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Simplifying with Parentheses (page 1 of 3)


This topic is really part of studying the Order of Operations, but simplifying with parentheses is probably the sub-topic that causes students the most difficulty, so this lesson is meant to provide a little extra help in this area.

When simplifying expressions with parentheses, you will be applying the Distributive Property. That is, you will be distributing over (multiplying through) a set of parentheses in order to simplify a given expression. I will walk you through some examples of increasing difficulty, and you should note, as this lesson progresses, the importance of simplifying as you go and of doing each step neatly, completely, and exactly.

  • Simplify 3(x + 4).

    To "simplify" this, I have to get rid of the parentheses. The Distributive Property says to multiply the 3 onto everything inside the parentheses. I sometimes draw arrows to emphasize this:

      3(x + 4), drawn with arrows

    Then I multiply the 3 onto the x and onto the 4:

     

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      3(x + 4), drawn with arrows

      3(x) + 3(4)

      3x + 12

Written all in one line, this would look like: Copyright Elizabeth Stapel 2003-2011 All Rights Reserved

    3(x + 4) = 3(x) + 3(4) = 3x + 12

The most common error at this stage is to take the 3 through the parentheses but only onto the x, forgetting to carry it through onto the 4 as well. If you need to draw little arrows to help you remember to carry the multiplier through onto everything inside the parentheses, then use them!

  • Simplify 2(x 4)

    I have to take the 2 through the parentheses. This gives me:

      2(x 4)
      2(x) 2(4)

      2x + 8

The common mistake students make with this type of problem is to lose a "minus" sign somewhere, such as doing "2(x 4) = 2(x) 2(4) = 2x 8". Did you notice how the "4" somehow turned into a "4" when the 2 went through the parentheses? That's why the answer ended up being wrong. Be careful with the "minus" signs! Until you are confident in your skills, take the time to write out the distribution, complete with the signs, as I did.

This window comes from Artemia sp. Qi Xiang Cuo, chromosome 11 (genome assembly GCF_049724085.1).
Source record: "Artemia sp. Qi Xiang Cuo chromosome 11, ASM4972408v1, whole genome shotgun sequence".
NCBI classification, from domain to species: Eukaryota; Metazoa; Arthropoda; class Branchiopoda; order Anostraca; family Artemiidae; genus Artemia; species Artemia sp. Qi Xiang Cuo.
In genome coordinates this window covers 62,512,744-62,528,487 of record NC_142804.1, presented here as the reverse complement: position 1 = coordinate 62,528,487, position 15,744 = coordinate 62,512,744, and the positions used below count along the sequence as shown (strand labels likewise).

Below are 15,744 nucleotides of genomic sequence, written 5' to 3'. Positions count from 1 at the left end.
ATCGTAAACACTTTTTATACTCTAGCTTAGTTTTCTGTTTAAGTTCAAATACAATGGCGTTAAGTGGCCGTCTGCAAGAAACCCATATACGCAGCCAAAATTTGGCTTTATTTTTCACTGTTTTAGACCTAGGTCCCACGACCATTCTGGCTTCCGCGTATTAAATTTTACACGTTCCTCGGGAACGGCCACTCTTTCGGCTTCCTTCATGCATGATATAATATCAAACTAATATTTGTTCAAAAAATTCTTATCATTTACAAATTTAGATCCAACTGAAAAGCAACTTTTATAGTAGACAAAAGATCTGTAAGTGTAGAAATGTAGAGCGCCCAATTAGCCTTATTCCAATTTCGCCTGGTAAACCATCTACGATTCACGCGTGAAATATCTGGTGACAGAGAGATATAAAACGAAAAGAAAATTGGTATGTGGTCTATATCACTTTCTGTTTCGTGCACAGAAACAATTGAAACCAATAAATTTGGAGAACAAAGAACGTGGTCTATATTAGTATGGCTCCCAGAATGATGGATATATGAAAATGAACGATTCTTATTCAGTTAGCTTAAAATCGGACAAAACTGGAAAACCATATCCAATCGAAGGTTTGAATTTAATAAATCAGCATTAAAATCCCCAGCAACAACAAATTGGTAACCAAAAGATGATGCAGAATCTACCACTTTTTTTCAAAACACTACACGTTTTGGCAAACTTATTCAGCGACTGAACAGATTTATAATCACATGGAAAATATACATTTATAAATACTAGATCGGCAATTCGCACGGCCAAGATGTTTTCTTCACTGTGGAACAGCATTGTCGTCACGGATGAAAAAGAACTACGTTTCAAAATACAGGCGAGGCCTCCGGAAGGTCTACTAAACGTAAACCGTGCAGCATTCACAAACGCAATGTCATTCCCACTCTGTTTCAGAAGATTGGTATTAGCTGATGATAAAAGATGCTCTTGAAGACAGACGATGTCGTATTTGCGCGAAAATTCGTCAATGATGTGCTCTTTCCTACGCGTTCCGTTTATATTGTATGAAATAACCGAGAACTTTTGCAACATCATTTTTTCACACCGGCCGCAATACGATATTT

2(x 4)
    2(x) 2(4)

    2x + 8

If you have difficulty with the subtraction, try converting it to addition of a negative:

    2(x 4)
    2(x + [4])
    2(x) + (2)(4)
    2x + 8

Do as many steps as you need to, in order to consistently get the correct answer.

  • Simplify (x 3)

    I have to take the "minus" through the parentheses. Many students find it helpful to write in the little understood "1" before the parentheses:

      1(x 3)

    I need to take a 1 through the parentheses:

      (x 3)
      1(x 3)

      1(x) 1(3)

      1x + 3

      x + 3

Note that "1x + 3" and "x + 3" are technically the same thing; in my classes, either would be a perfectly acceptable answer. However, some teachers will accept only "x + 3" and would count
"
1x + 3" as not fully simplified. It would be wise to check with your instructor, especially if you find it helpful to write in that understood "1".

  • Simplify 2 + 4(x 1)

    The order of operations tells me that multiplication comes before addition. I can't do the "2 + " until I have taken the 4 through the parentheses.

      2 + 4(x 1)
      2 + 4(x) + 4(1)

      2 + 4x + (4)

      2 4 + 4x

      2 + 4x

      4x 2

I would accept either of "4x 2" and "2 + 4x" as a valid answer. However, most texts expect the answer to be written in "descending order" (with the variable term first, and then the plain number). You should know that the two expressions of the answer are the same, but that some instructors insist that the answer be written in descending order. It would probably be best to get in the habit now of writing your answers in descending order.

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Cite this article as:

Stapel, Elizabeth. "Simplifying with Parentheses." Purplemath. Available from
    http://www.purplemath.com/modules/simparen.htm. Accessed
 

 



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